Best books on neurology: a personal choiceBMJ 1994; 308 doi: https://doi.org/10.1136/bmj.308.6921.145 (Published 08 January 1994) Cite this as: BMJ 1994;308:145
- J Greene
Neurology still tends to be perceived as difficult and esoteric by students and clinicians alike, which perhaps partly explains the plethora of books available. This is unfortunate as it is one of the most logical specialities in terms of reaching a diagnosis. In perhaps no other specialty is a knowledge of the basic anatomy and physiology such a prerequisite for the beginner.
Books for the undergraduate
Essential Neurology. 2nd edn. I M S Wilkinson. (pounds sterling 15.95.) Blackwell Scientific, 1993. ISBN 0-632-03516-1.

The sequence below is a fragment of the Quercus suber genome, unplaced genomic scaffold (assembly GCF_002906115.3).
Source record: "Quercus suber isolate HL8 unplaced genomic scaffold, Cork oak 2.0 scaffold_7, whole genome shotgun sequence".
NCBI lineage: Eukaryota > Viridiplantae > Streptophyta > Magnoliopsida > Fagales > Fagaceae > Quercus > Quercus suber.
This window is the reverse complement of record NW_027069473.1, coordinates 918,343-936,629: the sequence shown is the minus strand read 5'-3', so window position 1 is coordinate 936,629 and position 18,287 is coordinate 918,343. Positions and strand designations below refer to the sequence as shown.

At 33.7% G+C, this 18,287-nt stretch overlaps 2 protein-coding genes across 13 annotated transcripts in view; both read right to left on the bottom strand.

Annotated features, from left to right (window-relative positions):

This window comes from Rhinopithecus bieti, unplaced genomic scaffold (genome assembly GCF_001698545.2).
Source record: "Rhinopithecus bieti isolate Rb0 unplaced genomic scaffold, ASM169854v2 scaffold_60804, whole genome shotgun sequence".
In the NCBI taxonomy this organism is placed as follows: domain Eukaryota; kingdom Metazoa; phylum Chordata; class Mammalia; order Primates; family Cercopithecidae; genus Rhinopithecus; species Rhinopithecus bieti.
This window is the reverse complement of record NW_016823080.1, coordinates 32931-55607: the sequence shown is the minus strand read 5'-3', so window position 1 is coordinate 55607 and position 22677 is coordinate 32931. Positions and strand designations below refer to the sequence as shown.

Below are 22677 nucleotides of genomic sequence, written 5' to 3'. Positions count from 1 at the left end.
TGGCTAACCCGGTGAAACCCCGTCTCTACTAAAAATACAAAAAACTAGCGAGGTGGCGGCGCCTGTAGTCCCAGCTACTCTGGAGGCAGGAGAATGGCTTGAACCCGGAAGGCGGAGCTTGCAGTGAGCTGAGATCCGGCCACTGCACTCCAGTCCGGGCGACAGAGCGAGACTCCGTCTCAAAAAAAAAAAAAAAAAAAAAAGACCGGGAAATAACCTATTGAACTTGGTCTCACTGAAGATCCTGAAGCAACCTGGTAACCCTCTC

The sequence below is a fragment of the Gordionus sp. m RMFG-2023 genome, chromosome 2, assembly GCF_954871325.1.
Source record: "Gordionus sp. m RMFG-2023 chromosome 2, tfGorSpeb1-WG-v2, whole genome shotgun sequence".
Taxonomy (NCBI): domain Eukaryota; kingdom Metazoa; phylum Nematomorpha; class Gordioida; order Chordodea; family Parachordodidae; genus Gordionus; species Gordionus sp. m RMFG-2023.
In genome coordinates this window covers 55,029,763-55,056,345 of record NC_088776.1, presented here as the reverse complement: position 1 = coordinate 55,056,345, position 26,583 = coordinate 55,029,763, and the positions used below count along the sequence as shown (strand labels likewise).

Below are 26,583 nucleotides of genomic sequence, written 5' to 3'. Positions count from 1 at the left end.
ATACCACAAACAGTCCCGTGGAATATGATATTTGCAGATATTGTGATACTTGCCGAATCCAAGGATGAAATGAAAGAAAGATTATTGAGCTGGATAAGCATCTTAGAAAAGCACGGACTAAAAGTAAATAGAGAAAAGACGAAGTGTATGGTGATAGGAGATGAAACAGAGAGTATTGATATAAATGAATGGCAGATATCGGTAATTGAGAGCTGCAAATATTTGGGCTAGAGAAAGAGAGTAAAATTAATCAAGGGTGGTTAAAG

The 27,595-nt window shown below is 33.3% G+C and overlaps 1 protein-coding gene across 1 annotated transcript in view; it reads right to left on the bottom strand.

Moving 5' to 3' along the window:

***Neurological Differential Diagnosis. 2nd edn. J Patten. (pounds sterling 40.) Springer-Verlag, 1988. ISBN 0-287-66988-2.
**Essentials of Neurology. 6th edn. John Walton. (pounds sterling 19.50.) Churchill Livingstone, 1989. ISBN 0-443-03986-0.
**Neurology and Neurosurgery Illustrated. 2nd edn. K W Lindsay, I Bone, R Callander. (pounds sterling 26.50.) Churchill Livingstone, 1986. ISBN 0-443-04345-0.
**Aids to the Examination of the Peripheral Nervous System. 3rd edn. Ed M D O'Brien. (pounds sterling 6.50.) Bailliere-Tindall, 1986. ISBN 0-7020-1165-7.
Praise of a colleague's book might be looked on with some suspicion, but we have to confess that Wilkinson's book is in fact the best undergraduate text available. Its structure leads to a clearheaded approach to the subject. It has been pared to the essentials and is a model of lucidity. It expounds perfectly the two stage method of diagnosis: firstly, where is the lesion and, secondly, what …
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